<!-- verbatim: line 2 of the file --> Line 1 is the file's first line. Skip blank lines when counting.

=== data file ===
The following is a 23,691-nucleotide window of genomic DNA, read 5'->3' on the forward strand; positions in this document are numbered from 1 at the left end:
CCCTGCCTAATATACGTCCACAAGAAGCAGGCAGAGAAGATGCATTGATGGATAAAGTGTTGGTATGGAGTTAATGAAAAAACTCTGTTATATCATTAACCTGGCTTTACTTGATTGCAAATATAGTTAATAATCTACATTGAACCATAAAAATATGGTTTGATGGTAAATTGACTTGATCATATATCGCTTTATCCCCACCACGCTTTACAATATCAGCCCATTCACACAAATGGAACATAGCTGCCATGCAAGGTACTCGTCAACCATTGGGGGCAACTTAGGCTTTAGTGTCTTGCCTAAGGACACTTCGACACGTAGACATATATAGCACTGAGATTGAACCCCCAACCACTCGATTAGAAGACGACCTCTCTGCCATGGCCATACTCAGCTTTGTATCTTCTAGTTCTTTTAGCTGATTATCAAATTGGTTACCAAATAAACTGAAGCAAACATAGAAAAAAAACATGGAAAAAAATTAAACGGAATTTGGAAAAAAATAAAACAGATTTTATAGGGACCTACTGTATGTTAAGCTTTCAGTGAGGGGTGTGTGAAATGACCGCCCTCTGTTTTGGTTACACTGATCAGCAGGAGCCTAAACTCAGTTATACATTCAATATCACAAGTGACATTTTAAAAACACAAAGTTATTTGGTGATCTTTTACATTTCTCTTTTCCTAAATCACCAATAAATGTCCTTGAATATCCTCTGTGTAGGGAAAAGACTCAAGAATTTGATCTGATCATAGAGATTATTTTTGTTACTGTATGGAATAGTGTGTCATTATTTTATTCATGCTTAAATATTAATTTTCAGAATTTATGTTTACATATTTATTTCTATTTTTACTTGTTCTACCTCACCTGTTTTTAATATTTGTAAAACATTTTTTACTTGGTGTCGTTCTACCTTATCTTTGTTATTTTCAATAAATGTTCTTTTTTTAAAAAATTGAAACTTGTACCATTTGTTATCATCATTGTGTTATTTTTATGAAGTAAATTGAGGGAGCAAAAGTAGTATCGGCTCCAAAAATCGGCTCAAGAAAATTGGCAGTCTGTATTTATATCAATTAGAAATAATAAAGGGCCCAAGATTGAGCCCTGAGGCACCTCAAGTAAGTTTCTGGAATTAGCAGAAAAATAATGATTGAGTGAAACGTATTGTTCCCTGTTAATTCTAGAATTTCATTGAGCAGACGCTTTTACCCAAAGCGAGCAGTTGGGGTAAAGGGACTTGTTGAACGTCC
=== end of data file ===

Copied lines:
CCCTGCCTAATATACGTCCACAAGAAGCAGGCAGAGAAGATGCATTGATGGATAAAGTGTTGGTATGGAGTTAATGAAAAAACTCTGTTATATCATTAACCTGGCTTTACTTGATTGCAAATATAGTTAATAATCTACATTGAACCATAAAAATATGGTTTGATGGTAAATTGACTTGATCATATATCGCTTTATCCCCACCACGCTTTACAATATCAGCCCATTCACACAAATGGAACATAGCTGCCATGCAAGGTACTCGTCAACCATTGGGGGCAACTTAGGCTTTAGTGTCTTGCCTAAGGACACTTCGACACGTAGACATATATAGCACTGAGATTGAACCCCCAACCACTCGATTAGAAGACGACCTCTCTGCCATGGCCATACTCAGCTTTGTATCTTCTAGTTCTTTTAGCTGATTATCAAATTGGTTACCAAATAAACTGAAGCAAACATAGAAAAAAAACATGGAAAAAAATTAAACGGAATTTGGAAAAAAATAAAACAGATTTTATAGGGACCTACTGTATGTTAAGCTTTCAGTGAGGGGTGTGTGAAATGACCGCCCTCTGTTTTGGTTACACTGATCAGCAGGAGCCTAAACTCAGTTATACATTCAATATCACAAGTGACATTTTAAAAACACAAAGTTATTTGGTGATCTTTTACATTTCTCTTTTCCTAAATCACCAATAAATGTCCTTGAATATCCTCTGTGTAGGGAAAAGACTCAAGAATTTGATCTGATCATAGAGATTATTTTTGTTACTGTATGGAATAGTGTGTCATTATTTTATTCATGCTTAAATATTAATTTTCAGAATTTATGTTTACATATTTATTTCTATTTTTACTTGTTCTACCTCACCTGTTTTTAATATTTGTAAAACATTTTTTACTTGGTGTCGTTCTACCTTATCTTTGTTATTTTCAATAAATGTTCTTTTTTTAAAAAATTGAAACTTGTACCATTTGTTATCATCATTGTGTTATTTTTATGAAGTAAATTGAGGGAGCAAAAGTAGTATCGGCTCCAAAAATCGGCTCAAGAAAATTGGCAGTCTGTATTTATATCAATTAGAAATAATAAAGGGCCCAAGATTGAGCCCTGAGGCACCTCAAGTAAGTTTCTGGAATTAGCAGAAAAATAATGATTGAGTGAAACGTATTGTTCCCTGTTAATTCTAGAATTTCATTGAGCAGACGCTTTTACCCAAAGCGAGCAGTTGGGGTAAAGGGACTTGTTGAACGTCC